- Child’s mother accused teacher of creating role play where pupils pretended to be protesters and hit and shone laser pens at her daughter
- Case collapsed when prosecution revealed they had no other witnesses besides the three-year-old
A Hong Kong kindergarten teacher accused of slapping a three-year-old pupil with a relative in the police force has been cleared of all charges after prosecutors found they did not have enough evidence to back their case.
Acting principal magistrate Ivy Chui Yee-mei on Friday cleared Lin Ka-wing, 40, of one count of assault by those in charge of child or young person, after the prosecution revealed they had no other witnesses besides the three-year-old " identified only as X.
Kwun Tong Court heard Lin was accused of wilfully assaulting X in a kindergarten toilet in Tseung Kwan O one day in September this year, in a manner likely to cause her unnecessary suffering.
The case arose from a complaint by the child's mother, which went viral online as she accused a school teacher of asking pupils to take part in role play where those pretending to be protesters would hit and shine laser pens at X, acting as a police officer.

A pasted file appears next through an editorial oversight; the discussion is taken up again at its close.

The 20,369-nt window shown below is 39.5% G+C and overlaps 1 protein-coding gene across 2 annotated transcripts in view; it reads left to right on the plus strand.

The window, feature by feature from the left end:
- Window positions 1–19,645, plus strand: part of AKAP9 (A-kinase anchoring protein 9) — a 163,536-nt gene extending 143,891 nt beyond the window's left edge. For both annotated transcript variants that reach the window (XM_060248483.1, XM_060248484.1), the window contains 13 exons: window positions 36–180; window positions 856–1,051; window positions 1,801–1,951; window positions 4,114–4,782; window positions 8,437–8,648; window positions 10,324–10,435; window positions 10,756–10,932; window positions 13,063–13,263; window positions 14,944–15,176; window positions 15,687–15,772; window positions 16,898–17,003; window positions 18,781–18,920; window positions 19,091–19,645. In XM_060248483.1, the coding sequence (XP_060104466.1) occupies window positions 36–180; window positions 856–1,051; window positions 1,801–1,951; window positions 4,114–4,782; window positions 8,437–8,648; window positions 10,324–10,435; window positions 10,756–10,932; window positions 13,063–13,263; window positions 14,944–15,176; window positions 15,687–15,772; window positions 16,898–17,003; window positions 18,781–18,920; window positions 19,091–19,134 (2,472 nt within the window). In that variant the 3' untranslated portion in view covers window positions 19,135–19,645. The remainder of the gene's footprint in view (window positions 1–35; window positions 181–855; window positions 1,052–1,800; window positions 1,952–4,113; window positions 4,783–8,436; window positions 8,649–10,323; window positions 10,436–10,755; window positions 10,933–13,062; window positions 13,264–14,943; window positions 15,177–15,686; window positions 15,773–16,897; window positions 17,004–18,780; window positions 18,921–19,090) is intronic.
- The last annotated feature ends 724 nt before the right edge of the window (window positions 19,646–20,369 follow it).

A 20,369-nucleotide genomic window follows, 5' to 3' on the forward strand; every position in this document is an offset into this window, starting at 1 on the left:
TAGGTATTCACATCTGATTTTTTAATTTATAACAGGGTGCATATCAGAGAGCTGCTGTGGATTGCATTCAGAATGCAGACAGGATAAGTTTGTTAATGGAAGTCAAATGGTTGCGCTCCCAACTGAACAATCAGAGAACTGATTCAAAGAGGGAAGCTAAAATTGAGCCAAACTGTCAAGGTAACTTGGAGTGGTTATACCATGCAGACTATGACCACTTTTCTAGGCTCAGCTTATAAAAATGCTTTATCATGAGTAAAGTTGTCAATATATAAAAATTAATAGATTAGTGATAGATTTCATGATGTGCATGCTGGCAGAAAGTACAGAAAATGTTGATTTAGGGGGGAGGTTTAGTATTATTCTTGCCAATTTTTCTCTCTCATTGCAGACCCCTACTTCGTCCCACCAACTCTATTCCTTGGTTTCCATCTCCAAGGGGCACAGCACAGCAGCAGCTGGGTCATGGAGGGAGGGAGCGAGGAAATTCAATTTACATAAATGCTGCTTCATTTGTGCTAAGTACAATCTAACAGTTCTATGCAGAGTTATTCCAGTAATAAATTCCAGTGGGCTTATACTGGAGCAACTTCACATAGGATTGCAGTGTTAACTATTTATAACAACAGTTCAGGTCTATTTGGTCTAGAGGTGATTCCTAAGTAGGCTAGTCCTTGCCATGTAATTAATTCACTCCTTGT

The mother further accused the teacher of taking X to a toilet to slap her 20 times in the chest.
A report was made to police on October 2.
The same day, the kindergarten issued a declaration to parents, denying the allegations of role play and revealing it had reported the case to the authorities.
Lin was arrested the following day and taken to court on October 4.
The Department of Justice had previously asked the court for time to review its decision on whether to continue with the present charge.
Meanwhile, two men were each fined HK$1,500 by Kowloon City Court after they admitted assaulting a stranger in a bid to stop him from scolding and swearing at two women during a dispute at a Lennon Wall outside Austin MTR station on July 10.
The court heard that cook Wong Chi-sing, 37, and construction worker Dee Wong Chi-cheong, 38, came across Tai Chung-ho arguing with two women while they were on their way home and pulled his hair and collar in attempt to remove him from the scene.
The brothers pleaded guilty on Friday to one count of common assault, punishable by one year in prison.
Their defence lawyer argued they got involved out of the "goodness in their hearts" and pleaded for non-custodial sentences.
Acting principal magistrate Ada Yim Shun-yee replied a fine was an appropriate sentence in this case but warned against a repeat.
"One cannot use such means to handle disputes in public," Yim said. "Violence, be it verbal or physical, cannot be used to solve a situation on the road."
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